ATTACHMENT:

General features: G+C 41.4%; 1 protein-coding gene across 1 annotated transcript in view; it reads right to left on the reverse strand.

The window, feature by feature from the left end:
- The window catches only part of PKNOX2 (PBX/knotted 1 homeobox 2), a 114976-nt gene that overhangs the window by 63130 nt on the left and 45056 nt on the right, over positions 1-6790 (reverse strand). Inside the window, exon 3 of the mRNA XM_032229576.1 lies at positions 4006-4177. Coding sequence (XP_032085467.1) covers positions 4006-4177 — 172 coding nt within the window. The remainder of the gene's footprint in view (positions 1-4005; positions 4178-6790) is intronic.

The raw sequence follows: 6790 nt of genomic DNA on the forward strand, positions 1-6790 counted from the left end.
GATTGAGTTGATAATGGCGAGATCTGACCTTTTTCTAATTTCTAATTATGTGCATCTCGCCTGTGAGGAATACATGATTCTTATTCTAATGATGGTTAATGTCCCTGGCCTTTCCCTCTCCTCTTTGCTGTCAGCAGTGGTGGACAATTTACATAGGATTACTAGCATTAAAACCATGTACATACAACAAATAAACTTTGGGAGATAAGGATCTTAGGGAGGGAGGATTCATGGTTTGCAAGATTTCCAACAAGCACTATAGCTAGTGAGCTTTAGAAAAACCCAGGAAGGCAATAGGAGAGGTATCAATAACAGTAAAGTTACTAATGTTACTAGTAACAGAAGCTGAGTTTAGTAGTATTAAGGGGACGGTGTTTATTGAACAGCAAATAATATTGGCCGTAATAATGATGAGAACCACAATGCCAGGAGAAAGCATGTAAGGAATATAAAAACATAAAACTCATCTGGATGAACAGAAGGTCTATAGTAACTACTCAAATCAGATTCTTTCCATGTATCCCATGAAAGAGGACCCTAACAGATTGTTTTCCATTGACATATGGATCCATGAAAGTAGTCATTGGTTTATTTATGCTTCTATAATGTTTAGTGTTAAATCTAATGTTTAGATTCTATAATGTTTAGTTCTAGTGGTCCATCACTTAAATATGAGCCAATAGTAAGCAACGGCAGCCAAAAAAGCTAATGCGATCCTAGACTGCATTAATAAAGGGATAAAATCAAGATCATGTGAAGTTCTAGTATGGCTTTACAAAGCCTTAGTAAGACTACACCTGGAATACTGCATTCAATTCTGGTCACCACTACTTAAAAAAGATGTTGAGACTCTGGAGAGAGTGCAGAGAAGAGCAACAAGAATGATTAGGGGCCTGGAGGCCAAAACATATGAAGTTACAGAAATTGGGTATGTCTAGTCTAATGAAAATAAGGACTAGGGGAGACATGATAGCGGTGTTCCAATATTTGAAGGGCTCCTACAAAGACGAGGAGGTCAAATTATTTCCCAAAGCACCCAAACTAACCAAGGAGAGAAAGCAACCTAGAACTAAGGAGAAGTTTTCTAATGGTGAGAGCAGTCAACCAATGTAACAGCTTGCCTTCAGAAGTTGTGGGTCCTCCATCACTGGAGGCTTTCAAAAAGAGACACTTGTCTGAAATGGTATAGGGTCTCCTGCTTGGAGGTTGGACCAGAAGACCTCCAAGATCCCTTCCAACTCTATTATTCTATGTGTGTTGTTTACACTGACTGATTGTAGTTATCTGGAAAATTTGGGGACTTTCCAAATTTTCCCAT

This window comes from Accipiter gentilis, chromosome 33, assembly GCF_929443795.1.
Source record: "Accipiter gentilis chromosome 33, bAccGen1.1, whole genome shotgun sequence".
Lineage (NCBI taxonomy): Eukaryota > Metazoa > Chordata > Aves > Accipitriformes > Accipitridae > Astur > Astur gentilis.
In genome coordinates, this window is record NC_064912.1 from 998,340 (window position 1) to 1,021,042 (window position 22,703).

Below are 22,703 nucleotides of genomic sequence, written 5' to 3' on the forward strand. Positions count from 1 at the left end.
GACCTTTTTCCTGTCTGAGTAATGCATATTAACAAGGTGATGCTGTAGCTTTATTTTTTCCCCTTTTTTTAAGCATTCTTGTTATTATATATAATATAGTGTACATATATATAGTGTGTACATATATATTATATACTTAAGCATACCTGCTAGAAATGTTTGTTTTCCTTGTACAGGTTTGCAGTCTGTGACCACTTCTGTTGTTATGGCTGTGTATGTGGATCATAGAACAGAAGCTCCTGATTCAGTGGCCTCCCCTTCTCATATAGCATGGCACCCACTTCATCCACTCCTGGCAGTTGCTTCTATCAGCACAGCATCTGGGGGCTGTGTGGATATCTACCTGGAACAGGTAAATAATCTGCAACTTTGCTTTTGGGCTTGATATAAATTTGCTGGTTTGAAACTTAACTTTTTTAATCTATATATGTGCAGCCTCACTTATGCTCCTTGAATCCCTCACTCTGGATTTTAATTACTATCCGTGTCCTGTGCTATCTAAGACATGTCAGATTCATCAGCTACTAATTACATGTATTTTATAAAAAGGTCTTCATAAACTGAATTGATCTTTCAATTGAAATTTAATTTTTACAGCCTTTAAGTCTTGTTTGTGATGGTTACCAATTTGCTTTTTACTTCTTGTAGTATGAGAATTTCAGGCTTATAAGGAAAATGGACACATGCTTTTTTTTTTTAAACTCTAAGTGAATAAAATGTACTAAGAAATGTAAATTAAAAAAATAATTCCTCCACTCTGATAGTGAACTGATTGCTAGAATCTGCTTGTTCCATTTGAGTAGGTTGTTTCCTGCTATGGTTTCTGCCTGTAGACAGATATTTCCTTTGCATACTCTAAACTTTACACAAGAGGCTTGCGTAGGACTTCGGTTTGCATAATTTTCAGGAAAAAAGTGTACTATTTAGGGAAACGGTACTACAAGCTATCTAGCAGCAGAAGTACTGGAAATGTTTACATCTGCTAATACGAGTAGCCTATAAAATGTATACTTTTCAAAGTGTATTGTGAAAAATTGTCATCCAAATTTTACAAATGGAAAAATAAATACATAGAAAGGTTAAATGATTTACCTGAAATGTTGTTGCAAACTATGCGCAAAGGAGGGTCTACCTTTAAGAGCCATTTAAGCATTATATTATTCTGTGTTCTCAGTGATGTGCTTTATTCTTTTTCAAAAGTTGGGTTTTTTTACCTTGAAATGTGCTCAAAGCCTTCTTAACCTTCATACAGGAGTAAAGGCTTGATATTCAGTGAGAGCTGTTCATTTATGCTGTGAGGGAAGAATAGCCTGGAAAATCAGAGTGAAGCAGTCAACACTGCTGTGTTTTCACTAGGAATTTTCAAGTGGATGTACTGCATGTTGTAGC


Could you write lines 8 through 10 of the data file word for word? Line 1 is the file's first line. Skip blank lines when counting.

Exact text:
Lineage (NCBI taxonomy): Eukaryota > Metazoa > Chordata > Aves > Accipitriformes > Accipitridae > Astur > Astur gentilis.
In genome coordinates, this window is record NC_064912.1 from 998,340 (window position 1) to 1,021,042 (window position 22,703).

Below are 22,703 nucleotides of genomic sequence, written 5' to 3' on the forward strand. Positions count from 1 at the left end.